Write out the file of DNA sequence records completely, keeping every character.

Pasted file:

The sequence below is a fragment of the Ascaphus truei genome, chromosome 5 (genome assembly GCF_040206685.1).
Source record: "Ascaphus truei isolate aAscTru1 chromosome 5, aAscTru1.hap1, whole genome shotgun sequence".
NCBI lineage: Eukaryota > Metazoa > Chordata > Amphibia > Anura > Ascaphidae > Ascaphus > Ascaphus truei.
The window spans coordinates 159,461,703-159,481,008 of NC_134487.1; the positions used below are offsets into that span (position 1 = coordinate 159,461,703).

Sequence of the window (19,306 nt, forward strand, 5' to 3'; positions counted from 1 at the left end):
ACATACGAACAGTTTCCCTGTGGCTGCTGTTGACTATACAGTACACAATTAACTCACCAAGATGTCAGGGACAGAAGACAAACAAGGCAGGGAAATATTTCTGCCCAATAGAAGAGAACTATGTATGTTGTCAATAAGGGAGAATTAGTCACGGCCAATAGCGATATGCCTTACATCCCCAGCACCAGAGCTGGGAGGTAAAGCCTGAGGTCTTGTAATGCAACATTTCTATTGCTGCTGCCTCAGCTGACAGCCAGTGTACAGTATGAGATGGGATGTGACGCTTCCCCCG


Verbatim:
The sequence below is a fragment of the Ascaphus truei genome, chromosome 5 (genome assembly GCF_040206685.1).
Source record: "Ascaphus truei isolate aAscTru1 chromosome 5, aAscTru1.hap1, whole genome shotgun sequence".
NCBI lineage: Eukaryota > Metazoa > Chordata > Amphibia > Anura > Ascaphidae > Ascaphus > Ascaphus truei.
The window spans coordinates 159,461,703-159,481,008 of NC_134487.1; the positions used below are offsets into that span (position 1 = coordinate 159,461,703).

Sequence of the window (19,306 nt, forward strand, 5' to 3'; positions counted from 1 at the left end):
ACATACGAACAGTTTCCCTGTGGCTGCTGTTGACTATACAGTACACAATTAACTCACCAAGATGTCAGGGACAGAAGACAAACAAGGCAGGGAAATATTTCTGCCCAATAGAAGAGAACTATGTATGTTGTCAATAAGGGAGAATTAGTCACGGCCAATAGCGATATGCCTTACATCCCCAGCACCAGAGCTGGGAGGTAAAGCCTGAGGTCTTGTAATGCAACATTTCTATTGCTGCTGCCTCAGCTGACAGCCAGTGTACAGTATGAGATGGGATGTGACGCTTCCCCCG